Letters from the West

Senate votes to give oil and gas reform bill final approval

An Alta Mesa employee stands next to a gas well that serves Intermountain Gas customers in New Plymouth.
An Alta Mesa employee stands next to a gas well that serves Intermountain Gas customers in New Plymouth. Idaho Statesman

The Idaho Senate sent to Gov. Butch Otter’s desk Thursday, a bill that protects landowners, provides transparency and promotes competition in the oil and gas industry.

The bill passed 35-0, getting the same unanimous vote it received in the House, 68-0, after amendments that satisfied Alta Mesa, the only company producing oil and gas in Idaho.

The main amendment eliminated the requirement that in leases with landowners, an oil company must pay the entire costs of marketing, transporting and processing oil, gas or natural gas plant liquids unless other arrangements are made. It also removes the requirement for contracts with landowners who are forced to sell their oil and gas by the state through a process called “forced pooling.”

The bill changes the makeup of the Idaho Oil and Gas Conservation Commission, putting three petroleum industry experts, the Department of Lands director and a county commissioner from an oil producing county on the commission.

The bill would open up to public review records that had been closed to the public and, for six months to a year, the state. Now the public will have access to production records 45 days after production begins.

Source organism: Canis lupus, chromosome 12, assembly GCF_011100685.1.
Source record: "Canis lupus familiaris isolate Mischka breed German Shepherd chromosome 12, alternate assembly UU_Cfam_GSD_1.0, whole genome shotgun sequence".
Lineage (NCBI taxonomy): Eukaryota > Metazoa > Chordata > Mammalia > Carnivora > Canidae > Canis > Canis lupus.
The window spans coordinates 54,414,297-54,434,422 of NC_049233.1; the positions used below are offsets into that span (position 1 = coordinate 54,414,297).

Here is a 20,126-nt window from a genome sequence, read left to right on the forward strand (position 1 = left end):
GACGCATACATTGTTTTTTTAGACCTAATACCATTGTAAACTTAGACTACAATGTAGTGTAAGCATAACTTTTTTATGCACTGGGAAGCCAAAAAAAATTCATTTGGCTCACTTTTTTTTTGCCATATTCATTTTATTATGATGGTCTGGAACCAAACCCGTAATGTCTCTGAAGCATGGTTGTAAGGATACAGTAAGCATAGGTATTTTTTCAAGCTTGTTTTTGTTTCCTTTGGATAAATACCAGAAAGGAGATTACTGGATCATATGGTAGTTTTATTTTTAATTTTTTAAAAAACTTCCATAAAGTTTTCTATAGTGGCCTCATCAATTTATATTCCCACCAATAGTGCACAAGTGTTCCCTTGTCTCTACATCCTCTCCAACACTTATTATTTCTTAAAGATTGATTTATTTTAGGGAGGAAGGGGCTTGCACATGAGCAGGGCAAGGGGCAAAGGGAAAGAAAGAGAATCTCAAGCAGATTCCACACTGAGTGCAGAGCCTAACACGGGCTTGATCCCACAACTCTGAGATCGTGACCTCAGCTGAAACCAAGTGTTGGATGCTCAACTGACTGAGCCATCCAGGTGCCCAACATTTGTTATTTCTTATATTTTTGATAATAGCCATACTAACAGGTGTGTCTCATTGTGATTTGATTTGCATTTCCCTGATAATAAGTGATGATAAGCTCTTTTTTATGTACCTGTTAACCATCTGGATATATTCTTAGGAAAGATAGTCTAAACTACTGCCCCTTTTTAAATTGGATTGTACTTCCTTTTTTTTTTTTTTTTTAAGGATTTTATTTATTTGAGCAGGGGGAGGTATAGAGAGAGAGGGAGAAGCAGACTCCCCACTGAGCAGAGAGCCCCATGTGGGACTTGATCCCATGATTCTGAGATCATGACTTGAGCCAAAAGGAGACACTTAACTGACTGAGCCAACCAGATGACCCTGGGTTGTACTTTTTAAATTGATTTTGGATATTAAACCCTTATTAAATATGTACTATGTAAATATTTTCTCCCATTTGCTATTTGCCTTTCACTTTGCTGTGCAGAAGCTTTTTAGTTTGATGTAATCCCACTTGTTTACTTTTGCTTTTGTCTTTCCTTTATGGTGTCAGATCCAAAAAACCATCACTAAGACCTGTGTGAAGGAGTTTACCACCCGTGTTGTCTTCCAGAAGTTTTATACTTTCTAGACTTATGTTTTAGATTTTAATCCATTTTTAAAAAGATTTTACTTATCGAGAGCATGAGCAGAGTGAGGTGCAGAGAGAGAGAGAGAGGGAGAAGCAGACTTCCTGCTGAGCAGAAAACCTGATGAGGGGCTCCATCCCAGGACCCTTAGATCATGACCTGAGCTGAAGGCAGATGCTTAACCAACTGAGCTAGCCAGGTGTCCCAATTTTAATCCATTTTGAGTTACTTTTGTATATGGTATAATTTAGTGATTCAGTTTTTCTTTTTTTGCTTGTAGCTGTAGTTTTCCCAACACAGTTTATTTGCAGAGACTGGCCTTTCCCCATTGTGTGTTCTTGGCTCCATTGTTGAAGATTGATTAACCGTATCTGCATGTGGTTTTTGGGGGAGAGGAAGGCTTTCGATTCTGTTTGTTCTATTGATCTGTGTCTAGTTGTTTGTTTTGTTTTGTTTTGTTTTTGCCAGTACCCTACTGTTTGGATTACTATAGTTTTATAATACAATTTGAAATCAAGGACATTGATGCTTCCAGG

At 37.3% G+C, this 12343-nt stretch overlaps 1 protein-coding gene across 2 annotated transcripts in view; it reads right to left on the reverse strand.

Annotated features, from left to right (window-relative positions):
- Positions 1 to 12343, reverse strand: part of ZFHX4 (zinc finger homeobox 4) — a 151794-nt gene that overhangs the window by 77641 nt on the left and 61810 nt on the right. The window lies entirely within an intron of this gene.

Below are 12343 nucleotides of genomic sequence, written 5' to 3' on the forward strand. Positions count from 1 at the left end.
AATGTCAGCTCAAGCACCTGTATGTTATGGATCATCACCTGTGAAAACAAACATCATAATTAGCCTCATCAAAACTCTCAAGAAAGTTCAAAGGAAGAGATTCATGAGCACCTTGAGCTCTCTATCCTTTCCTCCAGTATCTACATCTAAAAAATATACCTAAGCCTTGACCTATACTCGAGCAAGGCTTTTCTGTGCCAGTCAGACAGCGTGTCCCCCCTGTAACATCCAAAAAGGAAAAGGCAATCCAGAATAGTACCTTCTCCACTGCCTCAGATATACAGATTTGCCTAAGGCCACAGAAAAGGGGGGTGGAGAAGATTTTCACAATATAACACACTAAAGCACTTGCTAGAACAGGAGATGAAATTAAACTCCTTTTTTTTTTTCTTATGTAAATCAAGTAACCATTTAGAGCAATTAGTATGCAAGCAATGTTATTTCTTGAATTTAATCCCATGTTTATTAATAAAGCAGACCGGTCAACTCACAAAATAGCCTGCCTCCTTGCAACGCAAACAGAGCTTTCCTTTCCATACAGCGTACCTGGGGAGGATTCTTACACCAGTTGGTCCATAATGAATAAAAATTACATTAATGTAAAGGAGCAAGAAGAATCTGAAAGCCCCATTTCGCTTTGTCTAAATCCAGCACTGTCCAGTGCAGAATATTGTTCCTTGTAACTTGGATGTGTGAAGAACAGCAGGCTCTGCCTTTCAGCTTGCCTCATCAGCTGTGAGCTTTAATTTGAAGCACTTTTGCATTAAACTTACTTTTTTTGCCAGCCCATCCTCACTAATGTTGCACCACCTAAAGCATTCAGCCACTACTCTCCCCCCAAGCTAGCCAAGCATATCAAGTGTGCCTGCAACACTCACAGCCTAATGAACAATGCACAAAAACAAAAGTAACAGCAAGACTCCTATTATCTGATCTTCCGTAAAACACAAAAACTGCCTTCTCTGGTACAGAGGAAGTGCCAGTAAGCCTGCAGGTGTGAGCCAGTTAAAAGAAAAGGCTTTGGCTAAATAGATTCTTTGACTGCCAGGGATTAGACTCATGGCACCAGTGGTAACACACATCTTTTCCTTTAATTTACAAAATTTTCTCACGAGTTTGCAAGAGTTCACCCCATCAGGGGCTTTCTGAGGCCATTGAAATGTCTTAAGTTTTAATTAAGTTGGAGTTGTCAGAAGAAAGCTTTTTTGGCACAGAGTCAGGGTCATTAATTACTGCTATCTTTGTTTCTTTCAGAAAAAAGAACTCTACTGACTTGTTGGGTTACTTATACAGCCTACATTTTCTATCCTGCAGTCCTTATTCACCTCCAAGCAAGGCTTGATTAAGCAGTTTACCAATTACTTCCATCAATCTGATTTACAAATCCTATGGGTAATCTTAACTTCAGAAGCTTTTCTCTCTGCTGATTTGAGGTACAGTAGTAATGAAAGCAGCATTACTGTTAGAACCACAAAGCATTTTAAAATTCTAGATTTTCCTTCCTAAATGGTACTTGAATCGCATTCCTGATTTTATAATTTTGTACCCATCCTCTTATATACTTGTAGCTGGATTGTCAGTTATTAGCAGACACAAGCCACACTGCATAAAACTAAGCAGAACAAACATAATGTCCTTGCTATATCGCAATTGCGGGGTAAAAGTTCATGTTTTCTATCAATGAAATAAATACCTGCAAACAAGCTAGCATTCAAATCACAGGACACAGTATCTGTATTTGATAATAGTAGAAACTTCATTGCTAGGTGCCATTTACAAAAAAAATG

To help other drillers compete, it would require the Idaho Department of Lands to post the records on its website and release them without first requiring a public records request.

The new bill also would allow operators to use default spacing for gas wells of one in 640 acres or one in 160 acres. The unit spacing can be changed and shaped to ensure that gas reservoirs are developed to best conserve the resource and ensure mineral rights holders are properly compensated. Alta Mesa wanted to keep the 640 acre spacing that’s in current law.

The bill would require operators to show that it has 67 percent of the royalty owners in a spacing unit in support of its application to force all owners in the pool to allow drilling. But after a period of time, that requirement could drop to 55 percent of royalty owners.

The bill authorizes the Department of Lands to share information with the Tax Commission. It also provides information for royalty owners about the price their resource was sold for.